A Longitudinal, Randomized, Controlled Trial Of Advance Care Planning For Teens With Cancer: Anxiety, Depression, Quality Of Life, Advance Directives, Spirituality

Title

A Longitudinal, Randomized, Controlled Trial Of Advance Care Planning For Teens With Cancer: Anxiety, Depression, Quality Of Life, Advance Directives, Spirituality

Creator

M.E. Lyon; Wang J

Identifier

DOI: 10.1016/j.jadohealth.2013.10.206

Publisher

Journal Of Adolescent Health

Date

2014

Subject

Adolescent; Adult; Advance Care Planning/statistics & Numerical Data; Advance Directives/psychology; Advance Directives/statistics & Numerical Data; Anxiety/complications; Anxiety/psychology; Depression/complications; Depression/psychology; Family; Feasibility Studies; Female; Follow-up Studies; Humans; Longitudinal Studies; Male; Neoplasms/complications; Neoplasms/psychology; Patient Satisfaction/statistics & Numerical Data; Quality Of Life/psychology; Spirituality; Surveys And Questionnaires; United States; Young Adult
Adolescent; Advance Care Planning; Advance Directive; African-american; Cancer; Communication; Decision-making; End Of Life; Family Intervention; Pediatric Palliative Care

Description

To test the feasibility, acceptability and safety of a pediatric advance care planning intervention, Family-Centered Advance Care Planning for Teens With Cancer (FACE-TC).
METHODS:
Adolescent (age 14-20 years)/family dyads (N = 30) with a cancer diagnosis participated in a two-armed, randomized, controlled trial. Exclusion criteria included severe depression and impaired mental status. Acceptability was measured by the Satisfaction Questionnaire. General Estimating Equations models assessed the impact of FACE-TC on 3-month post-intervention outcomes as measured by the Pediatric Quality of Life Inventory 4.0 Generic Core Scale, the Pediatric Quality of Life Inventory 4.0 Cancer-Specific Module, the Beck Depression and Anxiety Inventories, the Spiritual Well-Being Scale of the Functional Assessment of Chronic Illness Therapy-IV, and advance directive completion.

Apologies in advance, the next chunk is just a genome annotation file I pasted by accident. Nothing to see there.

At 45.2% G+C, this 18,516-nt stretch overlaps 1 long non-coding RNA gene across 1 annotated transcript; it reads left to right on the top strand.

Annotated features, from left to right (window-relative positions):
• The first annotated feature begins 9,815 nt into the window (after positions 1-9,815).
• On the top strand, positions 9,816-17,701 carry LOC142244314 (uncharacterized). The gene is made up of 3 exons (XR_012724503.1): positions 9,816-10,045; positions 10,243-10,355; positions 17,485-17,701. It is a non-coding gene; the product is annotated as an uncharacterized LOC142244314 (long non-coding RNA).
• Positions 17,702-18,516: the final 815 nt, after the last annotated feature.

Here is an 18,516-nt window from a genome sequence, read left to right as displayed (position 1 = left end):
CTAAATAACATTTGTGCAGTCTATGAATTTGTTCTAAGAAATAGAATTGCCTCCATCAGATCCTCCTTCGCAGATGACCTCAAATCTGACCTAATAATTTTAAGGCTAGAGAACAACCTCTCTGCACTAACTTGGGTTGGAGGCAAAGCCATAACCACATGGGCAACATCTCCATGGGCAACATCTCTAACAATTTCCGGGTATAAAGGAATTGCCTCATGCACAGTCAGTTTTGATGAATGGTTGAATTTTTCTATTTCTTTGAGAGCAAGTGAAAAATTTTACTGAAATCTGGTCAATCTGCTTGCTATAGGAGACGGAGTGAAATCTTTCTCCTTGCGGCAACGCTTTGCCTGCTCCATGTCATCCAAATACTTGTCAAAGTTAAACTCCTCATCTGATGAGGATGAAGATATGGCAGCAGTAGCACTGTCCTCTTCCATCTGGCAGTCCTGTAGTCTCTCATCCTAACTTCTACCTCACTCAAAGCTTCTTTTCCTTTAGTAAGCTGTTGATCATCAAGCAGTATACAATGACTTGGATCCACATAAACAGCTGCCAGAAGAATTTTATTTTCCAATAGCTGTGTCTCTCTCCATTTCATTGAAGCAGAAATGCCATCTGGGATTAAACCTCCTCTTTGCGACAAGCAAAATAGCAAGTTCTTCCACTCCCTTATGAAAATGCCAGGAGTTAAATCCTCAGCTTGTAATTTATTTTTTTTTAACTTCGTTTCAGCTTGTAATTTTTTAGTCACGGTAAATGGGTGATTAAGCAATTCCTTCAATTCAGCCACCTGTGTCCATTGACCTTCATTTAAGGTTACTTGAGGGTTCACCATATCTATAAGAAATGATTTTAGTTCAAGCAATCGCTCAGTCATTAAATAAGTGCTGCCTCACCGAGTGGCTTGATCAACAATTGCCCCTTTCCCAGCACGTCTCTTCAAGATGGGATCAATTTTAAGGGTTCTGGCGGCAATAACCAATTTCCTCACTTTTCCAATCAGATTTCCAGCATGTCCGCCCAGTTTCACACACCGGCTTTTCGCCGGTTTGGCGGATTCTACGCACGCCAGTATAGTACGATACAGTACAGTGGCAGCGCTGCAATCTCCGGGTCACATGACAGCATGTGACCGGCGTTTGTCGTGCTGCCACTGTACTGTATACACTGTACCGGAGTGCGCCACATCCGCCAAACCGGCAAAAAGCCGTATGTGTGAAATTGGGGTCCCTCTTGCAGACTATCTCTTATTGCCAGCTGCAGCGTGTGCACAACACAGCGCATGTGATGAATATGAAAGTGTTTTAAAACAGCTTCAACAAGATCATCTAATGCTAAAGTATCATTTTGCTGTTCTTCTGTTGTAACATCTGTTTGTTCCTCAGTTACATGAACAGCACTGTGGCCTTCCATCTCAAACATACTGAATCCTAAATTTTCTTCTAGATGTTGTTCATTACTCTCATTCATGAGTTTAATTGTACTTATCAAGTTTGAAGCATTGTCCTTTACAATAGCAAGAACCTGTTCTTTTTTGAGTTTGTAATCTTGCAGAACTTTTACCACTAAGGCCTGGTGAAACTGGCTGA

RESULTS:
Acceptability was demonstrated with enrollment of 72% of eligible families, 100% attendance at all three sessions, 93% retention at 3-month post-intervention, and 100% data completion. Intervention families rated FACE-TC worthwhile (100%), whereas adolescents' ratings increased over time (65%-82%). Adolescents' anxiety decreased significantly from baseline to 3 months post-intervention in both groups (β = -5.6; p = .0212). Low depressive symptom scores and high quality of life scores were maintained by adolescents in both groups. Advance directives were located easily in medical records (100% of FACE-TC adolescents vs. no controls). Oncologists received electronic copies. Total Spirituality scores (β = 8.1; p = .0296) were significantly higher among FACE-TC adolescents versus controls. The FACE-TC adolescents endorsed the best time to bring up end-of-life decisions: 19% before being sick, 19% at diagnosis, none when first ill or hospitalized, 25% when dying, and 38% for all of the above.
CONCLUSIONS:
Family-Centered Advance Care Planning for Teens With Cancer demonstrated feasibility and acceptability. Courageous adolescents willingly participated in highly structured, in-depth pediatric advance care planning conversations safely.

Rights

Article information provided for research and reference use only. PedPalASCNET does not hold any rights over the resource listed here. All rights are retained by the journal listed under publisher and/or the creator(s).

Citation List Month

July 2016 List

Citation

M.E. Lyon; Wang J, “A Longitudinal, Randomized, Controlled Trial Of Advance Care Planning For Teens With Cancer: Anxiety, Depression, Quality Of Life, Advance Directives, Spirituality,” Pediatric Palliative Care Library, accessed September 21, 2021, https://pedpalascnetlibrary.omeka.net/items/show/10925.

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